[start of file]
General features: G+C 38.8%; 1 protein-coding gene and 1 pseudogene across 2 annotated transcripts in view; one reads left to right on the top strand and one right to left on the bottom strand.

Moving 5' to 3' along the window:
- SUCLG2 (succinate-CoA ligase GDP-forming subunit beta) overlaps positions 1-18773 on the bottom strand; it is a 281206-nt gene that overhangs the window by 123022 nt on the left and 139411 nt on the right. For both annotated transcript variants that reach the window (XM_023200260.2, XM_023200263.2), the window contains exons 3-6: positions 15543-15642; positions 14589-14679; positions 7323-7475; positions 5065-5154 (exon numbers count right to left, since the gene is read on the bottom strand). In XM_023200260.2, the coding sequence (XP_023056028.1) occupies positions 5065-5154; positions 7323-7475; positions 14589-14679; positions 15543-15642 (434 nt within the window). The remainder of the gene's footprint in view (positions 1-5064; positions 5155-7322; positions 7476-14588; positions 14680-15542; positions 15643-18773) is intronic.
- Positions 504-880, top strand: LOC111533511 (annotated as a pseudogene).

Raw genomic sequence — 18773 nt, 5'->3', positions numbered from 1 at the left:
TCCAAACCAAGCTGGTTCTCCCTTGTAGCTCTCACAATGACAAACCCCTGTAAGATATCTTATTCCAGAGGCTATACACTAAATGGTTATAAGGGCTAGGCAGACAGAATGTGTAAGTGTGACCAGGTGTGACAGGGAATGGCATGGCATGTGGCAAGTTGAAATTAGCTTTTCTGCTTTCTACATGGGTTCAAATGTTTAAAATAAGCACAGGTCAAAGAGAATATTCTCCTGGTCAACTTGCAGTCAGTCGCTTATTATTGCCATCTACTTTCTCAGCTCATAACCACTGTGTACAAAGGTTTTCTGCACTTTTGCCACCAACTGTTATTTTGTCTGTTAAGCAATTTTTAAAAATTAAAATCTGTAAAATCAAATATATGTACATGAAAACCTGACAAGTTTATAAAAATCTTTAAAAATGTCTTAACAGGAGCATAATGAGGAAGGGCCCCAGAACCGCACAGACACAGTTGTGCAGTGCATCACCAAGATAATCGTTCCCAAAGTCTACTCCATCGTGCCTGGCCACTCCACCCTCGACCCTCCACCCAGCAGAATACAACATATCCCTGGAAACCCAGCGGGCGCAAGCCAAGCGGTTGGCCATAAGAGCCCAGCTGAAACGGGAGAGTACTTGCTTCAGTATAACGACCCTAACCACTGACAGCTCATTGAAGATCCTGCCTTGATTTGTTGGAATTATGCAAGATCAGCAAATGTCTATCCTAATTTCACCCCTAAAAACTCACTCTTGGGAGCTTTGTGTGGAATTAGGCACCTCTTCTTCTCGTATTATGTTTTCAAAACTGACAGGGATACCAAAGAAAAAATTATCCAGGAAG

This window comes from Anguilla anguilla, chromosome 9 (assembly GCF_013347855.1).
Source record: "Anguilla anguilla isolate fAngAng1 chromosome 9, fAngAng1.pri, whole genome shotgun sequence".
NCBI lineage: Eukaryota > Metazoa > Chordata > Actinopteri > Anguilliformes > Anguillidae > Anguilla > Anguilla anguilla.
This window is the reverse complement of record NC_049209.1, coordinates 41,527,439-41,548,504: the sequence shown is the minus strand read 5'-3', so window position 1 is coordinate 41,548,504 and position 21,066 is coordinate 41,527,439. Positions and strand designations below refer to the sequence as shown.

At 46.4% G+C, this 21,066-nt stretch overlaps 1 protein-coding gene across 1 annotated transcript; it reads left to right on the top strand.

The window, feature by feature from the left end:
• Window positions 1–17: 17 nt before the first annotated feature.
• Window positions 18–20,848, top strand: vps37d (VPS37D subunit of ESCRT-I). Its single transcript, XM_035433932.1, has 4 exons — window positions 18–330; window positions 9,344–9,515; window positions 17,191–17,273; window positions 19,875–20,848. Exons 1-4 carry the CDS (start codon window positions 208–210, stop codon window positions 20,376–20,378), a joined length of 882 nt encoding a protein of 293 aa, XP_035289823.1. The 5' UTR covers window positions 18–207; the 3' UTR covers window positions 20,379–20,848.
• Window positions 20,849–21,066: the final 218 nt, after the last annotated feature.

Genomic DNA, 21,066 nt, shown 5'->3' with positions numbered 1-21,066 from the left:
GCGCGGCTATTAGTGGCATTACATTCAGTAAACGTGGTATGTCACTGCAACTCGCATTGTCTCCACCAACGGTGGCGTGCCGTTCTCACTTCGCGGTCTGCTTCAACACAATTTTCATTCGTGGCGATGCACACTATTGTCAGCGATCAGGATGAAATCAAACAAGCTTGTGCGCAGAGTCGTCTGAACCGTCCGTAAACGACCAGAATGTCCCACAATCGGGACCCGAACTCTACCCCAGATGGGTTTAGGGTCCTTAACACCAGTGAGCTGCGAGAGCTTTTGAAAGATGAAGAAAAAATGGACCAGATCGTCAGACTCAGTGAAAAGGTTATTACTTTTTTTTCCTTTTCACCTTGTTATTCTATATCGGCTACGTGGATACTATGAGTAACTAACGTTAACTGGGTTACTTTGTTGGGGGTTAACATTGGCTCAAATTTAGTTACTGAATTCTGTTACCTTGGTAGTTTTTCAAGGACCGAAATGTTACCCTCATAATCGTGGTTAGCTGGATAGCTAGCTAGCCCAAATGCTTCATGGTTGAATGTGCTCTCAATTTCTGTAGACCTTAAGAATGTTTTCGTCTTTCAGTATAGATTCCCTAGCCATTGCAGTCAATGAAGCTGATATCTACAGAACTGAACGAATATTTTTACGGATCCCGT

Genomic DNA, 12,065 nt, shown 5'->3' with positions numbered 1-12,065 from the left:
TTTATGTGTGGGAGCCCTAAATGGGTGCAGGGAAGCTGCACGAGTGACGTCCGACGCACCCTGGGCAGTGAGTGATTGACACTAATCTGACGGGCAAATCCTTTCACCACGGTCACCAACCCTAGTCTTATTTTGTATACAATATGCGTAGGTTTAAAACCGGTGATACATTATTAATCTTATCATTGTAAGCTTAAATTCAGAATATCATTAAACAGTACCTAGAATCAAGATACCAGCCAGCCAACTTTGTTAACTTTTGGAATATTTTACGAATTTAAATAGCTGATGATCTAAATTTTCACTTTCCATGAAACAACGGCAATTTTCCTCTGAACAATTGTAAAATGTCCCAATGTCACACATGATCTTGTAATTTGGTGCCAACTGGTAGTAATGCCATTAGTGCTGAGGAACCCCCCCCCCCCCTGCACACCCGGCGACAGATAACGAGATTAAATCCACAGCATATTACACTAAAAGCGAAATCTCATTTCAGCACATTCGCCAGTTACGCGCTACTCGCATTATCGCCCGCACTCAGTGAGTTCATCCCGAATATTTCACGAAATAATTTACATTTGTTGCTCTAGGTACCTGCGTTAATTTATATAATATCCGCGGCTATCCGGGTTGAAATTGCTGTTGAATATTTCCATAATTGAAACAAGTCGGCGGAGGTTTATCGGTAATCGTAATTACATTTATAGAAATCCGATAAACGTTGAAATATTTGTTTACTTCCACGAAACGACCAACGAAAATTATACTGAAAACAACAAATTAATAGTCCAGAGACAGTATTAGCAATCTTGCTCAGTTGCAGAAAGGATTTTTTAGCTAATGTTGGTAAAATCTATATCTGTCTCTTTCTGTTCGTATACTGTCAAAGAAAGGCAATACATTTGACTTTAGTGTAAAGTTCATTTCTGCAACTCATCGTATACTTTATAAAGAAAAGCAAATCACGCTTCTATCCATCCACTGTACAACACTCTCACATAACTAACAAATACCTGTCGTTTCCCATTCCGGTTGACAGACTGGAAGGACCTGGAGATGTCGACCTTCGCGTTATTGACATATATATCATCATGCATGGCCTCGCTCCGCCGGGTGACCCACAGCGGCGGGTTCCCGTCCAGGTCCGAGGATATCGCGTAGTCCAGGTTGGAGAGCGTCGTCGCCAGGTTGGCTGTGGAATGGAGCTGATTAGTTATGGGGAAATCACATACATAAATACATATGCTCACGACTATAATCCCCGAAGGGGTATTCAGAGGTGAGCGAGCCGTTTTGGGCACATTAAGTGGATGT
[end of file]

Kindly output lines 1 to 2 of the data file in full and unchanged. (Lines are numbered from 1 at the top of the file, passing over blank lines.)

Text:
General features: G+C 38.8%; 1 protein-coding gene and 1 pseudogene across 2 annotated transcripts in view; one reads left to right on the top strand and one right to left on the bottom strand.

Moving 5' to 3' along the window: